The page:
NEW YORK (Reuters) - In Buffalo, it hasn’t snowed yet this year. A Duluth, Minnesota, newspaper reported that the temperature was 40 degrees above zero, not below. And in Miami, beachgoers are staying indoors during what’s already the third-wettest December in local history. What’s going on with the weather?
It’s the phenomenon called El Nino, which is happening now as ocean water temperatures rise above normal across the central and eastern Pacific, near the equator. Its effects will leave the U.S. Northeast warmer than usual, the Midwest drier, and the West and the South wetter. And scientists have a message for everyone bracing for one of the strongest El Nino events on record: get used to it.
While El Nino oscillates on a more or less yearly cycle, another dynamic in Pacific Ocean water temperatures, known as the Pacific Decadal Oscillation (PDO), has the potential to accelerate global warming and increase the severity of El Nino episodes, scientists said. The last time the PDO was, as it may be now, in a prolonged positive, or “warm” phase, it corresponded with two of the strongest El Ninos on record.
“When you really have a monster El Nino, it could be enough to flip the PDO into a new phase for a decade or so,” said William Patzert, a climatologist at NASA’s Jet Propulsion Laboratory in California. “Keep your eyeballs peeled because maybe we’re in for a decadal shift.”
Previous warm phases have also coincided with increased precipitation on the U.S. West Coast, signaling potential relief for California from a severe drought.
Before January of 2014, the world experienced a 15-year period of mostly negative values for the Pacific oscillation, according to data maintained by Nathan Mantua, an atmospheric scientist at the National Oceanic and Atmospheric Administration’s (NOAA) Joint Institute for the Study of the Atmosphere and Oceans.
That period saw only weak or moderate El Nino events. During the 21 years before that, the Pacific oscillation values trended mostly positive, a period that coincided with the 1982-83 and 1997-98 El Nino events, two of the strongest on record.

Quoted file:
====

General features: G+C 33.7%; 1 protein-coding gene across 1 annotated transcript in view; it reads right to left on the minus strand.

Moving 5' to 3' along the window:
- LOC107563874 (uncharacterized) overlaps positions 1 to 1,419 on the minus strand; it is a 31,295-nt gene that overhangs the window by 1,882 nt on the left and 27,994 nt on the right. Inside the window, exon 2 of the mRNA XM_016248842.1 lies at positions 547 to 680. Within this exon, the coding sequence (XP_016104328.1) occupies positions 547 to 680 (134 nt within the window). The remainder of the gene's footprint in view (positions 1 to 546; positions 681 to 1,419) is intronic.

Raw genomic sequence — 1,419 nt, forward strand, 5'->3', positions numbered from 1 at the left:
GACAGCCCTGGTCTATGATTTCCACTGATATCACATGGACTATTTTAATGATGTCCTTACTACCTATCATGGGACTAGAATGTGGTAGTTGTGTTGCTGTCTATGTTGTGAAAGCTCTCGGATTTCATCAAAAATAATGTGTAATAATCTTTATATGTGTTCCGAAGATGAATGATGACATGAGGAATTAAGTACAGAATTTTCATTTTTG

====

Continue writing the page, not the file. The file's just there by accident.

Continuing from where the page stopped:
Now, scientists are beginning to wonder if the 15-year period of relative El Nino calm is coming to a close, marking the start of a warmer, stormier era akin to the 1980s and 90s.
The PDO index has been positive for 22 months through October, the longest such streak since a 26-month positive period between 2002 and 2004. Scientists are not sure if the current streak marks a longer-term turnaround or just a temporary blip like the 2002-2004 streak.
“It’s more likely that we’ll have a change in phase and we’ll remain in positive territory,” said Kevin Trenberth of the National Center for Atmospheric Research in Boulder, Colorado, noting that while a decadal shift was far from a guarantee, the odds in favor are approximately 2-to-1.
In many ways, the weather of the 15 years before 2014 has resembled that of the mid-1940s to mid-1970s, the last prolonged period of a negative Pacific oscillation cycle, with drought in the American West and very few El Ninos, Patzert said.
The recent period saw several moderate La Nina events, a counterpart to El Nino defined as cooler than normal sea surface temperatures in the eastern and central tropical Pacific that dumps rain on Australia and Indonesia but leaves the Southwest United States dry, including episodes in 1998-99, 1999-2000, 2007-08 and 2010-11.
The warmer sea surface temperatures in the northern Pacific during the positive PDO phase tend to amplify El Nino’s effects, Trenbirth said.
Several scientists said the current El Nino could contribute to more positive PDO conditions at the moment and in the future.
“The key ingredient is the strong El Nino,” said NASA’s Veronica Nieves, noting that strong episodes have historically triggered decadal shifts. She has submitted a paper to an academic journal noting arguing that the Pacific may be in store for another 20 years or more of warmer sea surface temperatures.
To be sure, the two-year period of positive Pacific oscillation values that happened from 2002 to 2004, which saw weak and moderate El Ninos, is still fresh in scientists’ minds, preventing them from being certain that the world is truly on the cusp of a decadal shift.
But so far in these past two years, the values have been more sharply positive than the 2002-04 streak. This has implications beyond El Nino: the recent decade has been referred to as a ‘hiatus’ in global warming, with the negative PDO value seen as limiting global temperature gains.
“If [PDO] transitions back into positive, we’d see a resumption in these more rapid rates of global warming,” said Gerald Meehl, a climate scientist at the National Center for Atmospheric Research in Boulder, Colorado. “Having that shift in the background base state means that the peaks of the El Nino are going to be higher.”
Reporting by Luc Cohen, editing by John Pickering